This is not an exhaustive list but it gives you an indication of the routes available. 

Some NVQs and BTECs can also pave the way for a degree. Many can be done part-time, which means you can work and study. Have a look at the following organisations: 

IHM (Institute of Healthcare Management)
RCN (Royal College of Nursing)
SCIE (Social Care Institute for Excellence) 

Health and social care apprenticeships

The level of Apprenticeship available varies slightly depending on the part of the sector you enter. Broadly, though, there are four levels:

Level Two (Intermediate) – equivalent to GCSEs / Standard Grades

Level Three (Advanced) – equivalent to A Levels / Highers

Level Four / Five (Higher) – equivalent to Foundation Degree / Advanced Highers

Level Six / Seven (Degree) – equivalent to Bachelor’s or master’s degree

Health and social care apprenticeships are ideal for young people looking to learn on the job. You will combine on the job training with theory relevant to the health and social care sector. A few health and social care apprenticeships include:

  • Adult Care Worker
  • Ambulance Support Worker
  • Healthcare Practitioner
  • Nurse
  • Midwife
  • Lab Technician
In the Hospital Midwife Gives Newborn Baby to a Mother to Hold, Supportive Father Sitting Near Wife. Happy Family in the Modern Delivery Ward.

A Levels, Highers and Bachelors Degrees

A Levels

Health and social care studies at A-Level will help you to expand your knowledge in health, early years covering care and education and social care. Studying health and social care will also help you to gain an insight into what issues are affecting the industry while also investigating real-life situations.

Do you already know that you want to go to university? Head to UCAS and find out which qualifications will be needed for each course. There are hundreds of variations and combinations, so look carefully!

Degree programmes

Degree level qualifications include higher national diplomas, higher national certificates, foundation degree, bachelor and master degrees. A wide variety of universities offer degrees related to health and social care, such as:

  • Health and Social Care
  • Nursing
  • Midwifery
  • Paramedic
  • Medicine
  • Radiography

Technology in health and social care

Technology is transforming the health and social care sector in many ways from how professionals treat patients to developing new cures. It sounds futuristic, but 3D printing, robotics and health informatics are just some technologies already in use. Who knows how technological advancement will impact the health and social care sector in the future!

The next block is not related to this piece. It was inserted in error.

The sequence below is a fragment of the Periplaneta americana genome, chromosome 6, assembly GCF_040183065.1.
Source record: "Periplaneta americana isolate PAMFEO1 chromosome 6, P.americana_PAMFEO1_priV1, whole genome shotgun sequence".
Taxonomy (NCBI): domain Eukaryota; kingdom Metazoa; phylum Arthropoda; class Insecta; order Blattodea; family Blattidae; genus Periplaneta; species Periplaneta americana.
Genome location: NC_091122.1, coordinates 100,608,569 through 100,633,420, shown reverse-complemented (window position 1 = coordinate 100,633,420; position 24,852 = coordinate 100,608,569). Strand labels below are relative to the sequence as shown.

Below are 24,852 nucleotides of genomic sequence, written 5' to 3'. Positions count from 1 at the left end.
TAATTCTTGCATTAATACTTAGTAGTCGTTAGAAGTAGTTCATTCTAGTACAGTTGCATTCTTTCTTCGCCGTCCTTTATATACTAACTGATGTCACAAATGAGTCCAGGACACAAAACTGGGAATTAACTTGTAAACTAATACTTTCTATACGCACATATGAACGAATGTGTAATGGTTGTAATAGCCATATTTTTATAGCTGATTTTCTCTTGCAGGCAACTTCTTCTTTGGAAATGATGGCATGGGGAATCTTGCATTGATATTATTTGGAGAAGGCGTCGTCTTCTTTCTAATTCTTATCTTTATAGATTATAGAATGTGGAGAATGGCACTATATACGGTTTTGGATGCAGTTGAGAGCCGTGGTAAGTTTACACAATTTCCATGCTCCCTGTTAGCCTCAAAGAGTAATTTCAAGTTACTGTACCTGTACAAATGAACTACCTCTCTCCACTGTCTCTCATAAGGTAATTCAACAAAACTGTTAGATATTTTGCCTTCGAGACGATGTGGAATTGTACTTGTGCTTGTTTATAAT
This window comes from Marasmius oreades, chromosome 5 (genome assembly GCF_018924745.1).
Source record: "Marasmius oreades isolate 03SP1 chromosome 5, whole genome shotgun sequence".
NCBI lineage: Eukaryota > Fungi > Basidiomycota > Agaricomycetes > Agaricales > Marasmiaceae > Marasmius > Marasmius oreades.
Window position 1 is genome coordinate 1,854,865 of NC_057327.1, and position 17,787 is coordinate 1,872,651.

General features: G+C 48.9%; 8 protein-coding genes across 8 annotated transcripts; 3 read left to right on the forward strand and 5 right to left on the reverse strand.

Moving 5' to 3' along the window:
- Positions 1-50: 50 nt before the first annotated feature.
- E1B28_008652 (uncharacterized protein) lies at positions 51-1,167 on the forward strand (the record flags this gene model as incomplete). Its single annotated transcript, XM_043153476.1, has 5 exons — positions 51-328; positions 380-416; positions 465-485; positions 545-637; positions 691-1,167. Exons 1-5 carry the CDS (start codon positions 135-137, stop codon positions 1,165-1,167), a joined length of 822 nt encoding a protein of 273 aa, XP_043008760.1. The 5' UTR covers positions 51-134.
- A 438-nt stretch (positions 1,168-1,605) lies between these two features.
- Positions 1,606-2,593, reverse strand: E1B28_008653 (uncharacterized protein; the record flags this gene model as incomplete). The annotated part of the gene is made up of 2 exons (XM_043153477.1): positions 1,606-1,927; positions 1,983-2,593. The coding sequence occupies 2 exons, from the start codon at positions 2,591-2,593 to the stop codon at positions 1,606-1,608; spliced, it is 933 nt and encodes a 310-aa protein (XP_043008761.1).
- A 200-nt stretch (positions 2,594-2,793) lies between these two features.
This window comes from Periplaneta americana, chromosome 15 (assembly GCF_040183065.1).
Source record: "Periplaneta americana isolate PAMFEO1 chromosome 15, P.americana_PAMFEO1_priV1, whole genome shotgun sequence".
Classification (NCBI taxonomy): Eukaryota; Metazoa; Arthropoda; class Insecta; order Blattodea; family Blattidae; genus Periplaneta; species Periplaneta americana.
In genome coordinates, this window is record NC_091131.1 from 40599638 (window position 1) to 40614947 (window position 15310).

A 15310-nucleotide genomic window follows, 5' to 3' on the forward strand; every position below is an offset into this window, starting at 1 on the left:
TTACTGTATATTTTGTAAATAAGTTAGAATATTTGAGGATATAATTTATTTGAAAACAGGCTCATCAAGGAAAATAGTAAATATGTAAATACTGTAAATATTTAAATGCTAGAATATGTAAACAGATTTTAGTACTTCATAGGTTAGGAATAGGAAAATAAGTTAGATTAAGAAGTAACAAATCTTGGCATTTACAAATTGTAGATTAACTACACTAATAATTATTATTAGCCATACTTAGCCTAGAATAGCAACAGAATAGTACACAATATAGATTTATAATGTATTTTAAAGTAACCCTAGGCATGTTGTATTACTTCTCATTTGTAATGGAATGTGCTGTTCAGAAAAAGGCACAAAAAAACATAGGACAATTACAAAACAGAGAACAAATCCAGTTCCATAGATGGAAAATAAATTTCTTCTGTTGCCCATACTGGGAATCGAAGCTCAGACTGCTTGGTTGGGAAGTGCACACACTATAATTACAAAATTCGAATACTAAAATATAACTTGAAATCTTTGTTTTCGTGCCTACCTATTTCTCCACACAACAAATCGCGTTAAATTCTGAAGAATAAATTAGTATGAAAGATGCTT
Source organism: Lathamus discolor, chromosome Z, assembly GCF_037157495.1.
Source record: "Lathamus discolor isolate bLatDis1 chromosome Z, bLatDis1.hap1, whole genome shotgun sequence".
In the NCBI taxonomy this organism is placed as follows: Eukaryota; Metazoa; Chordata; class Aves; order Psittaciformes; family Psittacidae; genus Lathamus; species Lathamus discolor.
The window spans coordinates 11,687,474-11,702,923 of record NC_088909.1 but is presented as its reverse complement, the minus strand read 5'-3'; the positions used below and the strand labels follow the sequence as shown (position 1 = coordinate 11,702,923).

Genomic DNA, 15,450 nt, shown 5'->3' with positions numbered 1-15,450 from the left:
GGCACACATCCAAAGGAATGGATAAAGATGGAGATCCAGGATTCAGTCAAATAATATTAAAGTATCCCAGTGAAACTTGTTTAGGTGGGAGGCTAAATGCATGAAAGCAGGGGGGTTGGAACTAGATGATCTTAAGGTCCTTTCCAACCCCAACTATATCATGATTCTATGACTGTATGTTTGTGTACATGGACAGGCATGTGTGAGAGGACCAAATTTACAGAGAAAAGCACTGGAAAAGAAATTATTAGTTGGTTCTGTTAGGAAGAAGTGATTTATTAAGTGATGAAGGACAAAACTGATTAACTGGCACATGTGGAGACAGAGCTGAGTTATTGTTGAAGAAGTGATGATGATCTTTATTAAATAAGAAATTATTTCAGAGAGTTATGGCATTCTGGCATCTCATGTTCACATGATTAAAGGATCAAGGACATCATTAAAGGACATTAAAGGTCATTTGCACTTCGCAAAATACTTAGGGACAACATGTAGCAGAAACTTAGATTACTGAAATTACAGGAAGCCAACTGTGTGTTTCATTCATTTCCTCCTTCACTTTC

Emerging technologies are set to change the health and social care sector while saving thousands of lives in the process. As technology unites with health and social care services new job roles will occur. For instance, 3D printing will become essential in healthcare. Imagine creating living organisms such as skin. And the ultimate aim is to create vital organs which will save so many lives. What was once a fantasy is quickly becoming a reality!

Health and social care careers behind the scenes

Health informatics is at the heart of improving healthcare outcomes, we caught up with NHS apprentice Sarah Rule to discuss her role as a Cyber Security Analyst apprentice:

I am currently working in the Cyber Security Team as a Cyber Security Analyst for NHS Wales Informatics (NWIS). I started with NWIS as an apprentice after applying for one of four places available. The job role not only included working with the Cyber Security Team but it required me to study for a Cyber Security and Networking Degree alongside it, which is funded by WG. This was a fantastic opportunity, and allowed me the opportunity to study for a degree while learning on the job, and better still earning while I did it all.

While approaching my GCSEs, I was unsure of what I wanted to do after Year 11. Apprentice jobs weren’t advertised as much as they are now. I knew that I would have much preferred this way of learning and earning if I had more information while in school. 

I wasn’t in love with the idea of staying in school for another 2 years then going to university. As much as I wanted to keep learning, I really wanted to work as well. I wanted both. Even though it wasn’t straight after finishing school, the apprenticeship gave me the opportunity I was looking for all those years ago!

I highly recommend going down the apprenticeship route, it has allowed me to learn new skills as I learned ‘on the job’. It has given me the confidence and knowledge where, after a two year apprenticeship, I am a full time permanent member of staff with NWIS.